I don't know much about the later Guilds... Pilots, etc...
  7. snyderz


    Aug 20, 2000
    AZ mountains
    I once owned a B-301 mahogany. It had an impressive neck dive, and an unimpressive pickup.
  8. AltGrendel

    AltGrendel Squire Jag SS fan.

    May 21, 2009
    Mid-Atlantic USA.
    I, however, have a B-301 mahogany fretless. It has impressive neck dive, but I love the sound and will never part with it.

    So, like most basses, to each his own.
  9. Bluesbob


    Mar 13, 2000
    Springfield, TN
    I have three Guild basses on my wish-list:

    Starfire single pup - just to match my Starfire III
    M 85 w/ darkstars - one of my all-time craves
    B30 (or later Fender-era B50) - an ABG you can actually hear, due to the semi-huge body

    That's really it. I never thought about the pilot basses or any of their other solid-bodies (other than the M 85) and the Ashbory is a toy, although I'd accept one if it was given to me.
  10. john_g

    john_g Supporting Member

    Sep 14, 2007
    Yeah I had a B-301 for 20 years. It was my only bass for that time (mostly because I was broke and couldnt afford a new one) The neck dive was crazy and it was heavy. From playing that for so long I picked up other basses people said were heavy and they felt light as a feather to me (like my Ric). It did sound good though, but with only one pickup it didnt give me the range I eventually wanted, so after all that time I sold it here on TB last year.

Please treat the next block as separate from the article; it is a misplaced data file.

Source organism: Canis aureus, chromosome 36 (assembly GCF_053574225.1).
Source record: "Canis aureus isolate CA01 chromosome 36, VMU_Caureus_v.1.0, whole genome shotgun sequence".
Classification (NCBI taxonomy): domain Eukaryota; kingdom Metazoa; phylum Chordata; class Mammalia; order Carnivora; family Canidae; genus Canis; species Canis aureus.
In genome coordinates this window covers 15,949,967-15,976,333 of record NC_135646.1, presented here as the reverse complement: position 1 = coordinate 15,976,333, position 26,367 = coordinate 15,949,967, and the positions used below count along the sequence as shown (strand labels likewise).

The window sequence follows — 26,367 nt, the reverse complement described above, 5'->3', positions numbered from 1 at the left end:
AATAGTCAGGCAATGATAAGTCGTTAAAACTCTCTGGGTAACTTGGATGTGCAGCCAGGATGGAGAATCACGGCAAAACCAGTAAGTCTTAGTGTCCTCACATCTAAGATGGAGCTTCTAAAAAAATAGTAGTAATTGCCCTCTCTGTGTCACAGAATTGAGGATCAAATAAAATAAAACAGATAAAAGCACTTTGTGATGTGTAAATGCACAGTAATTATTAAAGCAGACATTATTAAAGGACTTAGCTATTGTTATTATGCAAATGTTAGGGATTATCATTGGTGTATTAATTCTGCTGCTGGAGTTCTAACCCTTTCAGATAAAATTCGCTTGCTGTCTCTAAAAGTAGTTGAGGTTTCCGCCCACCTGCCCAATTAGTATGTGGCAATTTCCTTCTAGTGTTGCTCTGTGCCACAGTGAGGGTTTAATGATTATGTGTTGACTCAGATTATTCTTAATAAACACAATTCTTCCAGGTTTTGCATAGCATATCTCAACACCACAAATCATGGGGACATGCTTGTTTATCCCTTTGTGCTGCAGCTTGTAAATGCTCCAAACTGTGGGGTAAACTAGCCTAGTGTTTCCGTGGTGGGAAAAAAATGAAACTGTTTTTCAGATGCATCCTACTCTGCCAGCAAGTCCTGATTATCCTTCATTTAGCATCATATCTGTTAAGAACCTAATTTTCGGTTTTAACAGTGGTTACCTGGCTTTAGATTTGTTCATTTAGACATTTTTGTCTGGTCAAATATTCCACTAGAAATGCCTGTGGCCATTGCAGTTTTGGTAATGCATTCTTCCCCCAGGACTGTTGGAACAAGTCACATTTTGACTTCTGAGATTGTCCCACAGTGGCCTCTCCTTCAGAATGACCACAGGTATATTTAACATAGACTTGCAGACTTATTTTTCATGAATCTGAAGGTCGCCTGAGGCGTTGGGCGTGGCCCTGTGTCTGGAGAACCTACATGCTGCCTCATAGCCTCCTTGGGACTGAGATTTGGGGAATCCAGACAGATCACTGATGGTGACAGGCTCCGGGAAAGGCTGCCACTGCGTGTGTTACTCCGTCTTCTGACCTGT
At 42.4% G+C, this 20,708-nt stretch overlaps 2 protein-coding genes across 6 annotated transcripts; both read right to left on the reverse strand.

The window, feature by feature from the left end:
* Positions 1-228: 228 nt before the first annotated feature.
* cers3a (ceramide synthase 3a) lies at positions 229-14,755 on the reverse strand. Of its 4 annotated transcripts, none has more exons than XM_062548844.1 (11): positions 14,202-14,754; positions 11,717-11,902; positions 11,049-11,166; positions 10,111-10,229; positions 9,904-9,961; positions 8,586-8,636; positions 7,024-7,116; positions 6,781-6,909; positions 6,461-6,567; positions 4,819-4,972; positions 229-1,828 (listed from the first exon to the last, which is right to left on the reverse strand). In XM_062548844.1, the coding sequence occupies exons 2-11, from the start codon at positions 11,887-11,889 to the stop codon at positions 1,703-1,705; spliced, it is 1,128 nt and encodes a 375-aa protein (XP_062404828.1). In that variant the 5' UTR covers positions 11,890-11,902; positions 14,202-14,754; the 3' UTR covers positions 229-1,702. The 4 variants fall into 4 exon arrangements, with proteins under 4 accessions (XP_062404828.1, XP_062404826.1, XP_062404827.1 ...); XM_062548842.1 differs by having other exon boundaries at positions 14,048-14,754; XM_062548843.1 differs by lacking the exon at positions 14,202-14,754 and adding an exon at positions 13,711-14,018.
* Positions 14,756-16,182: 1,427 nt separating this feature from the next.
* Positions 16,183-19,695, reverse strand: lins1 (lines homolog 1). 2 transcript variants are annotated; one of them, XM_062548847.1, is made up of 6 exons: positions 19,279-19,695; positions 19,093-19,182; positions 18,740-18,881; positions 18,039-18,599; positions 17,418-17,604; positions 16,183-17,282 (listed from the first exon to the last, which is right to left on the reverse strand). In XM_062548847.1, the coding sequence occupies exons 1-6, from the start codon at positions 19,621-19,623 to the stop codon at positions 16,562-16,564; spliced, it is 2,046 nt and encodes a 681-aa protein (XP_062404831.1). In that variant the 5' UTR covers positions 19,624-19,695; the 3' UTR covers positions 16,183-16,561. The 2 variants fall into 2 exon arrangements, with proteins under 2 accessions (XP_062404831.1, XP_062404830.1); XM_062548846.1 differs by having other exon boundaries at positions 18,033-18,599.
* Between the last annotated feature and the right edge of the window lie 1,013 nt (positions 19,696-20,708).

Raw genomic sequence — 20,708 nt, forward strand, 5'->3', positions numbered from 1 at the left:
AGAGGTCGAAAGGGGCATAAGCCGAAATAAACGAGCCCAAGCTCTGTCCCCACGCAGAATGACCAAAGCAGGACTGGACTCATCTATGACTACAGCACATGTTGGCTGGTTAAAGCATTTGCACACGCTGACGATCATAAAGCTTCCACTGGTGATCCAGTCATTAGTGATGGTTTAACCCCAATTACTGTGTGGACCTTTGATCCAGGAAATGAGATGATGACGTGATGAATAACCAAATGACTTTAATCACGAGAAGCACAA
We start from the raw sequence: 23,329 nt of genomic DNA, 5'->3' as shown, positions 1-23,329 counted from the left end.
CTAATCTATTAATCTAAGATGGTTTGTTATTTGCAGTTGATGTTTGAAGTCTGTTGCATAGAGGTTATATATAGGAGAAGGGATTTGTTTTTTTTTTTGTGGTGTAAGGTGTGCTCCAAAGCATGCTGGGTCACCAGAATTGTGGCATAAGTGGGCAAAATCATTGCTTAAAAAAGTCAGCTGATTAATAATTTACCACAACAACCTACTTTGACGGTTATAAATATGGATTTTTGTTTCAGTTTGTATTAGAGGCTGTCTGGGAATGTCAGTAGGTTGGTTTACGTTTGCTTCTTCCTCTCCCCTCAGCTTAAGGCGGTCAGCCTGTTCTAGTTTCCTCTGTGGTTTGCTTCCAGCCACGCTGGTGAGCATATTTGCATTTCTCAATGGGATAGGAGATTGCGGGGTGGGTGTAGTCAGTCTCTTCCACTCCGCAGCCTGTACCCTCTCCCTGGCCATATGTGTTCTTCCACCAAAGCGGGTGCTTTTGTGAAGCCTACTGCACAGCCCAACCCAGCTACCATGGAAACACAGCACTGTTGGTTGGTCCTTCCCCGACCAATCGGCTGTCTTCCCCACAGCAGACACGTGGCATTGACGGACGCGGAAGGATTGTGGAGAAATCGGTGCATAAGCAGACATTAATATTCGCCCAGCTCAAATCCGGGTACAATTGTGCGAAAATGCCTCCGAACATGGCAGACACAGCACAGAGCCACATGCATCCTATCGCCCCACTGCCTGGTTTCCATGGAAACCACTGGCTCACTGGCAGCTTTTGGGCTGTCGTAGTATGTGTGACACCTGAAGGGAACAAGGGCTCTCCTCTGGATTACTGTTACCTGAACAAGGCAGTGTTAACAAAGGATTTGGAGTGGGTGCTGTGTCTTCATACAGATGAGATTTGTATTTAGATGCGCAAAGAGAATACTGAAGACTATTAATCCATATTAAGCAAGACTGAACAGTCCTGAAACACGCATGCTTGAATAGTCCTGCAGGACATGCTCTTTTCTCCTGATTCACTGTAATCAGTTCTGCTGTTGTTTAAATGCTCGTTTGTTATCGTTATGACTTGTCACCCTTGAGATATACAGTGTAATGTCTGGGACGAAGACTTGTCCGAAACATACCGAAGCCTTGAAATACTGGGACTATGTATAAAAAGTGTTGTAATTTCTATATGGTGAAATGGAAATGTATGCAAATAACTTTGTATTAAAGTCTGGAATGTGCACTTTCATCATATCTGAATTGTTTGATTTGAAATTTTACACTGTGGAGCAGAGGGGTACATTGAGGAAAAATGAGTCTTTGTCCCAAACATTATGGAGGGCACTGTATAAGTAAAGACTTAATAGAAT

11. Freez


    Nov 8, 2008
    I had a candy apple red X-702 back in the early eighties. It was a beautiful playing and sounding bass, and I wish I still had it. Sounded fantastic!
  12. Loved the sound of my B301, but the upper horn was too short so the balance was bad as others have stated. The tone was great, and the construction was first rate, but the ergonomics lead me to trade it away.
  13. TMBTC


    Oct 18, 2009